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Earlier this evening, I was reminded of just how primitive the HTML5 support was in Firefox 3.5/3.6. While we have seen three major version releases since 3.5, it was actually still the latest version of Firefox less than 6 months ago (and was that way for almost 2 years). Therefore, Firefox 3.5.x still holds a decent amount of market share (probably as much as, if not more than IE6 did a year or two ago). Looking at a handful of websites for which I have analytics data, versions of Firefox prior to 4 still accounted for anywhere between 2% and 15% of the total visits to those sites last month. With all of that information, it’s probably still important to make sure your sites work in versions of Firefox as far back as 3.5.
There are two somewhat major gotchas in the way Firefox 3.x handled HTML5. The first is easily fixed with a few lines of CSS. The second can only really be fixed if you rewrite some of your HTML. Continue reading “Firefox and HTML5 Compatibility” »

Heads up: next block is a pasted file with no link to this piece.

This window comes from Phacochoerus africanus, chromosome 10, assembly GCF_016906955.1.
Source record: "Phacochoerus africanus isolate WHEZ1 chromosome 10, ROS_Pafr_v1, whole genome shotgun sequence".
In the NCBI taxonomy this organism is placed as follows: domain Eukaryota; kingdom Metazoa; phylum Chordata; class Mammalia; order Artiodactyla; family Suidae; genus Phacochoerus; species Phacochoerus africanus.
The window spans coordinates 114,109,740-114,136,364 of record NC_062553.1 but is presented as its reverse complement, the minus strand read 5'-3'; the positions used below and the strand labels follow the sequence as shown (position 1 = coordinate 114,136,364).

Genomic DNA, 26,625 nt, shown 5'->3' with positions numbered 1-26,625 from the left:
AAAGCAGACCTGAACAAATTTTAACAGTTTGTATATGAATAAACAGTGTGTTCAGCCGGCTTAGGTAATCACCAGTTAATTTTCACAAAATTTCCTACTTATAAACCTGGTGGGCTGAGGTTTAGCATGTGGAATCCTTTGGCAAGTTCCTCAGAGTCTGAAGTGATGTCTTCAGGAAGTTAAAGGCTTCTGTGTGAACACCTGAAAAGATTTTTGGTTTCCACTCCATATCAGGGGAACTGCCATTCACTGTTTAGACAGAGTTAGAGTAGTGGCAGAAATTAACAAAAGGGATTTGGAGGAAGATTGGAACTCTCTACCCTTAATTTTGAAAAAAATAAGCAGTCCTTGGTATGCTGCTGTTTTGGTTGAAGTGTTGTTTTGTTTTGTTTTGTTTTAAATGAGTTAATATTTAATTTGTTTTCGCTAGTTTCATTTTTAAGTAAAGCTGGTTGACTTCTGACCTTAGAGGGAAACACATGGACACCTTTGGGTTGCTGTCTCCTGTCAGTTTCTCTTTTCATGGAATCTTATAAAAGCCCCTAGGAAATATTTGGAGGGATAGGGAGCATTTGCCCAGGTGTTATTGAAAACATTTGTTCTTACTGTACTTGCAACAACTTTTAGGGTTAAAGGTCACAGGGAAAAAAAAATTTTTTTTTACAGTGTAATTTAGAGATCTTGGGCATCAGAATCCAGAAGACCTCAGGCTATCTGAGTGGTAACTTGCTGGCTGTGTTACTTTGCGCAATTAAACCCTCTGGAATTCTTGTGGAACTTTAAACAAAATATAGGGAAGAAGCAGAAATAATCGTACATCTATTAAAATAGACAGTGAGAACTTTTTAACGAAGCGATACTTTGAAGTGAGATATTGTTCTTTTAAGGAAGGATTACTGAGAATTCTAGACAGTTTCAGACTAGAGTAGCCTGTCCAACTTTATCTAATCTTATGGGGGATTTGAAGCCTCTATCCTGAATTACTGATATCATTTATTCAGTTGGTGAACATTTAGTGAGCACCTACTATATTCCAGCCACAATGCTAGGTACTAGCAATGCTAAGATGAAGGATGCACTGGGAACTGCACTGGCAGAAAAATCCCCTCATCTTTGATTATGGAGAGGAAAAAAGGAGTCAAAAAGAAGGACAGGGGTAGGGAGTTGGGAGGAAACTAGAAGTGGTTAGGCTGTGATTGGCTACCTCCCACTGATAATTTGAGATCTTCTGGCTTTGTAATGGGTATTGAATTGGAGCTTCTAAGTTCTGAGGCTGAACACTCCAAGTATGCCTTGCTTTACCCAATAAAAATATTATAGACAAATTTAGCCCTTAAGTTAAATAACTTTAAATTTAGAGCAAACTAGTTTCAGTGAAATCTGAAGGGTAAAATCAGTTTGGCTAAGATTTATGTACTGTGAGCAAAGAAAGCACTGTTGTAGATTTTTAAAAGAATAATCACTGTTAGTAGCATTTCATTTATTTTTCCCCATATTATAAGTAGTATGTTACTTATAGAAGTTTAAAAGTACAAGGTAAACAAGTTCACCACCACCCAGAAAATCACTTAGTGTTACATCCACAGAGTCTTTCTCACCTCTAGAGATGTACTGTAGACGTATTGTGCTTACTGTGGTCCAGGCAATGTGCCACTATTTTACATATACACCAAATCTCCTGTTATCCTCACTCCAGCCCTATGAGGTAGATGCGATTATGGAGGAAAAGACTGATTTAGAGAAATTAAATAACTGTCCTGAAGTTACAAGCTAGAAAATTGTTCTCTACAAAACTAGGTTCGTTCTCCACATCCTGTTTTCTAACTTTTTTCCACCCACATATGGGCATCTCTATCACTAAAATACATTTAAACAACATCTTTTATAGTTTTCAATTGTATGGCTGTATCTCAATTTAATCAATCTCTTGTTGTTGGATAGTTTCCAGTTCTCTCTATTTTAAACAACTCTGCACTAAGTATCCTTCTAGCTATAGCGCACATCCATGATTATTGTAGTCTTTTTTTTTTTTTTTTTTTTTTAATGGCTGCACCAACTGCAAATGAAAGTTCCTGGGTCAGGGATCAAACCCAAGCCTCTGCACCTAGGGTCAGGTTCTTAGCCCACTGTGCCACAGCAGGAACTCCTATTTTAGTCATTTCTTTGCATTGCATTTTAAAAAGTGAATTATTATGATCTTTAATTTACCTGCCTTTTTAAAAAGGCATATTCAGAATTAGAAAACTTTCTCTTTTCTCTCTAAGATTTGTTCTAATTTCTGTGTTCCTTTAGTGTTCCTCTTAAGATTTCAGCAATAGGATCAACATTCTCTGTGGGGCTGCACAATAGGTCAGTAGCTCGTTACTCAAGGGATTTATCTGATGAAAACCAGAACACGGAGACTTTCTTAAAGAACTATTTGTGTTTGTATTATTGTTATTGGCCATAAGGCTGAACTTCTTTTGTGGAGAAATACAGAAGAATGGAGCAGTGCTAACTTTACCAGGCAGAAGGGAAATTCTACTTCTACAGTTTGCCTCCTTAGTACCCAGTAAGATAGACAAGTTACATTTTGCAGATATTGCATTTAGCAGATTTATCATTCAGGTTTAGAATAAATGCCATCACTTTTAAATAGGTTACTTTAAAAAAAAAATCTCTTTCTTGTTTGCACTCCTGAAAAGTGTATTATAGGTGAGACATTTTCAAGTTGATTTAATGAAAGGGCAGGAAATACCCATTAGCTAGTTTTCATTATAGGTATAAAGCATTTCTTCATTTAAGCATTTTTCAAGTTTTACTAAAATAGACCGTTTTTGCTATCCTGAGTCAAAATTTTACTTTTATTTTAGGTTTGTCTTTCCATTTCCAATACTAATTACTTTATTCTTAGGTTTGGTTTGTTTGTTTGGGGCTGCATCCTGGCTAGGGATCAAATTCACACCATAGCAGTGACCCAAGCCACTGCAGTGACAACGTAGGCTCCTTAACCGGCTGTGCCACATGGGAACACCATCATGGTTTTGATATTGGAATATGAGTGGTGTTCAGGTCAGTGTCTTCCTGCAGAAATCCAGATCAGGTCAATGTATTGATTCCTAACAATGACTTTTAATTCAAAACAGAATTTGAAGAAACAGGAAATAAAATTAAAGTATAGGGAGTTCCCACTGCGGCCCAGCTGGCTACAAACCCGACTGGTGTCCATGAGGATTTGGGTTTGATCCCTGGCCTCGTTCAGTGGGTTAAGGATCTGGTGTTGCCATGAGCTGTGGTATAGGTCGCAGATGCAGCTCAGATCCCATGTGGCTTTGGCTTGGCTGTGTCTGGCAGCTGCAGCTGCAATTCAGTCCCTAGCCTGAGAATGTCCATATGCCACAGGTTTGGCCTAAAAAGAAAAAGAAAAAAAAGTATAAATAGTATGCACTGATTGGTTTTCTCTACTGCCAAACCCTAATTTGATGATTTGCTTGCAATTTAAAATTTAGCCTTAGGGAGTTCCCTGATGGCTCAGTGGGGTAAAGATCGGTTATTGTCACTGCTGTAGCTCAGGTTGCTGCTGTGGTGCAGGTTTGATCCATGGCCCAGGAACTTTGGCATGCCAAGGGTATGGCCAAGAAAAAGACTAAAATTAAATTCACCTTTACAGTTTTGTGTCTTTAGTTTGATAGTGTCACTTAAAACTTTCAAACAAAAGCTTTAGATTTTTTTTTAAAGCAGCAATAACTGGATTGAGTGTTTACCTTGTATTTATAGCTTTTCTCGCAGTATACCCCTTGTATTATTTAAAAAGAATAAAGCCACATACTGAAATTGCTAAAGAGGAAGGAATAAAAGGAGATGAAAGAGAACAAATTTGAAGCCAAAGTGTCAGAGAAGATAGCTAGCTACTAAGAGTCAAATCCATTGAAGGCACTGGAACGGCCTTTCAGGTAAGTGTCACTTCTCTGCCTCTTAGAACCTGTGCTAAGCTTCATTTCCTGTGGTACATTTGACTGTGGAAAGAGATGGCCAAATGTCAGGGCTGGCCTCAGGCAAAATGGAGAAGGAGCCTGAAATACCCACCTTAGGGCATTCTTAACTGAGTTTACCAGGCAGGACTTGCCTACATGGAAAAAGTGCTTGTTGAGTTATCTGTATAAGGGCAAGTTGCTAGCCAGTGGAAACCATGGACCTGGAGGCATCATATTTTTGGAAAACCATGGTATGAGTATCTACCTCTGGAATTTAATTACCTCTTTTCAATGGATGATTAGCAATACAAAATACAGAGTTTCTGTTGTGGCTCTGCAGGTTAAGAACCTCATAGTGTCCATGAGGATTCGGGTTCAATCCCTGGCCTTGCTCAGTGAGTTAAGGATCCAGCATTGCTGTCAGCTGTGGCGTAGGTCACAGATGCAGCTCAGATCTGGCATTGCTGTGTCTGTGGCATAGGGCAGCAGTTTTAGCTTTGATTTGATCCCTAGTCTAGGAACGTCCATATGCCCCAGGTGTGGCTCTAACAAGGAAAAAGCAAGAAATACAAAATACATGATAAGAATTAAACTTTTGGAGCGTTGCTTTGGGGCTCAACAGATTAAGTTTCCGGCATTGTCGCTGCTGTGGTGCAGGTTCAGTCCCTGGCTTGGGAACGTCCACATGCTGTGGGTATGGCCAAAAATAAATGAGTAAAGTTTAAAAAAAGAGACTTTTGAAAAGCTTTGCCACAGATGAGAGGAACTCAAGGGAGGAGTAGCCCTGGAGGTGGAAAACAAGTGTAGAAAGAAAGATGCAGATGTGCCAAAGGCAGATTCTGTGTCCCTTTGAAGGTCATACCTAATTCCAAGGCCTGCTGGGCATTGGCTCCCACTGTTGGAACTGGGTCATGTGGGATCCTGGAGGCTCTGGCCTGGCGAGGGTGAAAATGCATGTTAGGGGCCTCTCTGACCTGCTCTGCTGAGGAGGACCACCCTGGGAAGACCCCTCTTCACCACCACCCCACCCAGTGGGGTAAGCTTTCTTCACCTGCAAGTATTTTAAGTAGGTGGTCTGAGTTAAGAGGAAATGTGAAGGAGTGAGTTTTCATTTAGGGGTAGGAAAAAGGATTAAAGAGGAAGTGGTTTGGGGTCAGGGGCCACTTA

You’ve probably already heard about this, but in case you haven’t, I wanted to share this. Google’s engineers have done a quick port of a Java version of the classic Quake II video game so that it works strictly with HTML5 resources. No plugins are needed to play Quake II in your browser.
I’ve seen a few people talk about the fact that it’s not extremely impressive to port a game as old as Quake II into HTML5. However, from my standpoint, it’s a pretty incredible achievement. Sure, Quake II isn’t the most advanced game in the world, and Flash is probably capable of quite a bit more right now (though, judging from 99% of the games currently available in Flash, I’m not sure about that). However, the fact that this game can run without Flash (in HTML5, which means it will probably work extremely well on the iPhone and iPad before much longer), means that the possibilities for doing similar, tangentially-related projects. Continue reading “Frag! Google Ports Quake II to HTML5” »